Book reviews, Fantasy posts
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Not an ordinary fantasy trilogy – Robin Hobb, The Soldier Son Series

Shamens Crossing

I mentioned this series when I wrote my post on Wednesday, and since then I’ve been thinking about it quite a lot.  The Soldier son trilogy isn’t for everyone, and I know some people who were never keen on it as it was a big departure from Robin Hobb’s other books set in the Three-Kingdoms, or those on the Live Ships and Dragons of Bingtown.  The Soldier Son novels, despite being works of fantasy, are set in a relatively modern world with rifles and guns, and Hobb develops an unorthodox main character from that which you’d normally expect from a fantasy series.  However, these novels strengths are that they cover a lot of issues that we would recognise from our own world, and really make you think about our own perceptions to those same issues.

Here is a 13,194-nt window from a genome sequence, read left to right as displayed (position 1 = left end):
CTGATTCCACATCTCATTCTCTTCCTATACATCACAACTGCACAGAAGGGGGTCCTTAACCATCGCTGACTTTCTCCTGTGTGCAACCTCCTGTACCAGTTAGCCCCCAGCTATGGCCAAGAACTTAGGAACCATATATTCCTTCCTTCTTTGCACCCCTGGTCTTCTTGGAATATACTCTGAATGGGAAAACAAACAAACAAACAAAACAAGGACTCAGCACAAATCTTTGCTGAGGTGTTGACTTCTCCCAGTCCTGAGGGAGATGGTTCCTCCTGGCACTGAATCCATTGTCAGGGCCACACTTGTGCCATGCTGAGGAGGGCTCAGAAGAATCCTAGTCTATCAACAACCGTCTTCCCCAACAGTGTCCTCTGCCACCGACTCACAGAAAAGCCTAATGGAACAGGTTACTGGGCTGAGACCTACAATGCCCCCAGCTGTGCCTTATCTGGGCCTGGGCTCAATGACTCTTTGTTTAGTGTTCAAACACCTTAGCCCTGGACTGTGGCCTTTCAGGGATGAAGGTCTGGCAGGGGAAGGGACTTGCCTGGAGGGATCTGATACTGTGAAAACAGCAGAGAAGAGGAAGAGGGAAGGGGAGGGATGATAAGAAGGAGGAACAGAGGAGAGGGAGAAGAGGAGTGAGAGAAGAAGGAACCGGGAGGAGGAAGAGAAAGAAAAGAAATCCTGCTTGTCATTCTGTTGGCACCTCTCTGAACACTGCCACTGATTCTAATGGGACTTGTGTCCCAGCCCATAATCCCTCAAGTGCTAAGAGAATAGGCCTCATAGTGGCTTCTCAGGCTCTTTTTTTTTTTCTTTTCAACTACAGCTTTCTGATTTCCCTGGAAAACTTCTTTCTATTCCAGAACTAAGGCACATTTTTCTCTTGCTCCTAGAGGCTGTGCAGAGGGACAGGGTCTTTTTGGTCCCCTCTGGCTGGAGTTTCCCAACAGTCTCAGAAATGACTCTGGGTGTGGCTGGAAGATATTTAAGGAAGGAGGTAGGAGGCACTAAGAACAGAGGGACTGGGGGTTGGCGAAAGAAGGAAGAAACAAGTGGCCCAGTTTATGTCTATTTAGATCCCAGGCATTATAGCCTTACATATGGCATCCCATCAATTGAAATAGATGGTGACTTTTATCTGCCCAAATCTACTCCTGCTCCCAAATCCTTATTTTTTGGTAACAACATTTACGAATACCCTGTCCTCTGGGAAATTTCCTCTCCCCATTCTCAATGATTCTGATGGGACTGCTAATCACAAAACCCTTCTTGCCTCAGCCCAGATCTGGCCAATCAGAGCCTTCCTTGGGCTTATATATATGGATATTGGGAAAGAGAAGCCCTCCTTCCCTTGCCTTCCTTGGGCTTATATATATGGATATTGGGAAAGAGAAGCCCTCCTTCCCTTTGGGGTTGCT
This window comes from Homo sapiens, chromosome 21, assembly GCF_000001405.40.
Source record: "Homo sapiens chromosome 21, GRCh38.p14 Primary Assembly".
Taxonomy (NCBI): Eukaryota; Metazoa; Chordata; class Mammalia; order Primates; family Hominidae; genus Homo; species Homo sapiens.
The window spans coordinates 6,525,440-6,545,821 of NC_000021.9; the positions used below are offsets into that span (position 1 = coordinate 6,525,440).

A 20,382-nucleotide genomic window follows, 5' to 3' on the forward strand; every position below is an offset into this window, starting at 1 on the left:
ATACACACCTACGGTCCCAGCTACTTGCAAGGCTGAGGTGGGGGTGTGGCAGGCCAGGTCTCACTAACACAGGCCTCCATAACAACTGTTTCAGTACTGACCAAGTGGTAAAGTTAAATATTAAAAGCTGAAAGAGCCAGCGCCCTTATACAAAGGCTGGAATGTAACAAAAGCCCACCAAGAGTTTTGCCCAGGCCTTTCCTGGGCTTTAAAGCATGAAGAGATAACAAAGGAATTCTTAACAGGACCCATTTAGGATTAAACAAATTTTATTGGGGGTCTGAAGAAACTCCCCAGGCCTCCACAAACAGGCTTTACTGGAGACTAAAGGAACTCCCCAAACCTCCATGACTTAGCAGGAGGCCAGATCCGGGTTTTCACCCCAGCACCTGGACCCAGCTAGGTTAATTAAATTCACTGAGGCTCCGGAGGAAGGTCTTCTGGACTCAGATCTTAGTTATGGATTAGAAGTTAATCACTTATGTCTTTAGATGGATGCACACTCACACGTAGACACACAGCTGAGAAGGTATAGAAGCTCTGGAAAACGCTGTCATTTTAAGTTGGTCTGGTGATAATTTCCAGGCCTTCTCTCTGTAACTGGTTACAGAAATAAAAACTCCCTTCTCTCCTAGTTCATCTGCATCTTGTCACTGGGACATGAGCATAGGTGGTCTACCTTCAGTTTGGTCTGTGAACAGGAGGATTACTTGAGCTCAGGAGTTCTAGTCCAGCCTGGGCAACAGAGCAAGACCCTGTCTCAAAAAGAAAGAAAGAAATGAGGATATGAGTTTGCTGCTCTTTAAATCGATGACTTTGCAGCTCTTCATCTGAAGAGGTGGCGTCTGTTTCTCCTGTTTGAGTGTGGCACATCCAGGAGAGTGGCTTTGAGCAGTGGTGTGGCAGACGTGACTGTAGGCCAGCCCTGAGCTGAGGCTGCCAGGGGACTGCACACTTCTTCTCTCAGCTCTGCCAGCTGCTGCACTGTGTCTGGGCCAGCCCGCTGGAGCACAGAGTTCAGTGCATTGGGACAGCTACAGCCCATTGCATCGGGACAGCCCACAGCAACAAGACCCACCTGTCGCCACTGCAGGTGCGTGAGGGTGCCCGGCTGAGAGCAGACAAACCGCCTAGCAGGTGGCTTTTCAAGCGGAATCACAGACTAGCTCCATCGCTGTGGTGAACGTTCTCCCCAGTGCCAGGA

I don’t want to give too much away, but the conflicting issues in these novels are between the progress and development of the modern world on the one-side, and the traditions and magical beliefs of a land that is coming under pressure from the encroachment, on the other.  Our main character, the Soldier’s son, acts as a conduit to both points of views, and it is an interesting journey that he takes us through.  His former hopes and aspirations firstly being dashed, then replaced by a new calling.

Magic still holds a key role in this conflict, and as with everything Hobb writes, she has really thought about the magic in the novels, and describes their use, limitations, and how it is wielded.  That is because the forest mages’ in her novels are in effect used by the magic of the forest, rather than the other way round – the mages being tools to the forests will.

We are also challenged on our perceptions on physical attributes, weight, and how we view and judge people’s worth based on their appearance and how they fit in with our own ideals.

These novels are not fast-paced, or what you’d normally expect from a fantasy series, so if that is what you are looking for they’re probably not for you.  But if you want a thoughtful read that makes you stop and think about things, all told through Hobb’s brilliant and detailed writing, they really make a strong impression – I should know, as I still can’t stop thinking about them…

You can buy the first novel ‘Shamans Crossing’ here

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